With the pending ascendancy of a squealing manchild to the most powerful position in America, I thought it was a good time to talk about horror.
No, I’m really not over it. The next four years are going to be trying.
This weeks anime spotlight falls on the 2005 series from Studio Deen, the creative talent behind Ranma 1/2, Fruits Basket, Rave Master, Fate/Stay Night, Hetalia, and a ton of other stuff. When not handling the production directly, Deen is often involved in key animation for a ton of shows, which means you’ll see their name pop up a lot in closing credits.
Hell Girl, for those of you who haven’t seen it, revolves around an urban legend that says come the stroke of midnight, should your need be great, you can access a website called the Hell Correspondence. There’s you can enter the name of your tormentor, and summon the Hell Girl, who will exact revenge for you by dragging your tormentors soul down to hell.
The reality, as it often is, is somewhat different.
The Hell Correspondence is real, as is the Hell Girl herself. It’s the rest of it that’s not exactly as advertised by the urban legend. Should you be truly tormented, you can access the website. Should you truly need help, the Hell Girl will come. However, should you accept her help, you will condemn your own soul to hell as well.
Lucky for those who meet her, the Hell Girl, Ai Enma, explains all of this, leaving the choice of what will become of two souls in their hands. To say it never ends well would be a massive understatement.
As a series, Hell Girl draws strongly on both kabuki theater, and classic shows such as The Twilight Zone, where each episode is a sort of morality play. Much of the series is handled in a very episodic format, with an overarching plot not being introduced until episode 8 of the 26 episode run, and not really coming into focus until about half way or more through the series.
Most of the episodes revolve around a person contacting Ai and requesting her help. Once the terms of the agreement are set, Ai leaves them with a straw doll that has a red string tied around the neck. All they must do is pull that string, and the contract is set in motion. Ai and her three servants will then give the tormentor the chance to repent, and should they fail to, they will be ferried to hell.
Everyone pulls the string. I cannot stress this enough. Everyone pulls the string. Even knowing that they are damning themselves to hell as well, everyone pulls the string. The thrust of the show is to ask you, the viewer, if you would have done the same, knowing the full situation the protagonist of each episode is in. The idea is to have you, as the viewer, put yourself in their shoes, and question what you would have done. Allow someone to get away with something terrible, or damn yourself to hell?
We all tend to think of ourselves as good people, who would never do such a thing. We all like to tell ourselves that we’d find another way. A lot of episodes of Hell Girl will challenge that view of yourself, when you find that yes, given the circumstances, you would pull that string, knowing the consequences.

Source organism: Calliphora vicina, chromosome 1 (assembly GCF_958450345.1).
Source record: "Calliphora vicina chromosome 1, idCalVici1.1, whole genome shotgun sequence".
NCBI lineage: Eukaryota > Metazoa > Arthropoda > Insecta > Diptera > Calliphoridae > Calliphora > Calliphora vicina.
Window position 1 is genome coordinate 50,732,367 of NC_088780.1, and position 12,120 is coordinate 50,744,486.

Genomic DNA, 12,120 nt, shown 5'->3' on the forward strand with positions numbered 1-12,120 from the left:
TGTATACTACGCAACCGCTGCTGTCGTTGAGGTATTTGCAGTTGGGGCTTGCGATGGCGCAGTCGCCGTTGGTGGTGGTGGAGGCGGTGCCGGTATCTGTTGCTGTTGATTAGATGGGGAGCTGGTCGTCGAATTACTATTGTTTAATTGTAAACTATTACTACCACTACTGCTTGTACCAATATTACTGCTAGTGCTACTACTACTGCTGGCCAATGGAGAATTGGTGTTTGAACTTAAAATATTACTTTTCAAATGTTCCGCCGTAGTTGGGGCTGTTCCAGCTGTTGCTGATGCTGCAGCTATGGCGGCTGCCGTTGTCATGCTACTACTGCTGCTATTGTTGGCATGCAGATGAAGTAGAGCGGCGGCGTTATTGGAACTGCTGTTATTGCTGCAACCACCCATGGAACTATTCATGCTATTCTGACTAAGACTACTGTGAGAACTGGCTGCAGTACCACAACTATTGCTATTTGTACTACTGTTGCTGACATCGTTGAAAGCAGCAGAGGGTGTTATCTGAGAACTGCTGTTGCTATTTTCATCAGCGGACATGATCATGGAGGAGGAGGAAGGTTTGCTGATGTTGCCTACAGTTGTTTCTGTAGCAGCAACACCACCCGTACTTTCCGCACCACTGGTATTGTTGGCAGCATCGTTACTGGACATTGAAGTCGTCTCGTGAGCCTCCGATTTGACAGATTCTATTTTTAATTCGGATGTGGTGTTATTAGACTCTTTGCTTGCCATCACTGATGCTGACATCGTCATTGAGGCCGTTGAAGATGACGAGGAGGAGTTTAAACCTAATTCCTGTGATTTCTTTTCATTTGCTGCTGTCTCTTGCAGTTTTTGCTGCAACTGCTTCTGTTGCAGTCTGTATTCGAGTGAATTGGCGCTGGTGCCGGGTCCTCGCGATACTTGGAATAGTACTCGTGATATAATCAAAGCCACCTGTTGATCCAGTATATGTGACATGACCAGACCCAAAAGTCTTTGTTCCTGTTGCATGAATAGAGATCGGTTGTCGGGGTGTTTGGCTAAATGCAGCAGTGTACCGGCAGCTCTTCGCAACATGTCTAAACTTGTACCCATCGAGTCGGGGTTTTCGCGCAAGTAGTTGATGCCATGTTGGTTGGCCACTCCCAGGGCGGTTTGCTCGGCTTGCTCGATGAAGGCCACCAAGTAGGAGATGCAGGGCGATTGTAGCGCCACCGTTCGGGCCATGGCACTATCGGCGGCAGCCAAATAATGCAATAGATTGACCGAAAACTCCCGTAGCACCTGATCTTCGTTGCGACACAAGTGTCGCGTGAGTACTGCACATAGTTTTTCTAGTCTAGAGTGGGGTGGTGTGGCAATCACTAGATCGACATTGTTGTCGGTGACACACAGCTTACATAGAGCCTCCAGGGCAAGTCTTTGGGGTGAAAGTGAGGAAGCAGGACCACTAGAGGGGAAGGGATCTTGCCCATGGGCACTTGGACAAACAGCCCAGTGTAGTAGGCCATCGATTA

In episode eight, the character of Hajime Shibata begins to make recurring appearances, along with his daughter, Tsugumi. Hajime is a former journalist, renowned for cracking down on corrupt politicians. After the death of his wife, he collapsed, and now works as a tabloid journalist who collects scandalous photos of prominent figures for blackmail purposes. He soon becomes aware of Ai Enma and the Hell Correspondence, and begins actively trying to stop people for exacting revenge, bringing him into conflict with Ai. His actions, late in the series, bring about the revelations of Ai’s origin as the Hell Girl, as well as how he and Tsugumi are connected to it.
Due to the morality play nature of the series, some episodes are stronger than others. There’s a couple that are a bit trite, but others that are deeply affecting, while others are blatantly horrific, including one that I’ve only seen once, and can’t ever watch again, even though I own the first season on DVD. It was a bit too much for me.
As a character, Ai is remarkably effective. She comes across as alien with her perpetually wide eyed stare and monotone speaking style. Yet, there are moments we glimpse the person behind that, in a simple gesture, a moment of sympathy, or a particularly vicious reaping of a soul.
Personally, I highly recommend episode 16, “A Night Among Traveling Entertainers”, as a powerful moment not just in terms of how hard it is to pull that string, but Ai’s own understanding of the suffering involved, and kindness towards someone who never wanted to do it. It’s a powerful episode, not just of this series, but of television in general.
Episode 18, “Bound Girl”, I could only do once, though. That one still haunts me, and I have nightmares about it.
The final two episodes, “Hell Girl” and “Basting”, are particularly powerful, and solid examples of quality writing. The emotions just jump out of the screen at you. Not only do they tie up the first season beautifully, they remain some of the finest anime writing out there.
I’ve never had a chance to watch the second or third seasons, so I can’t say how well the quality continues, but as far as the first season goes, it’s a strong series that focuses on emotion driven decisions, morality, and consequences over spectacle.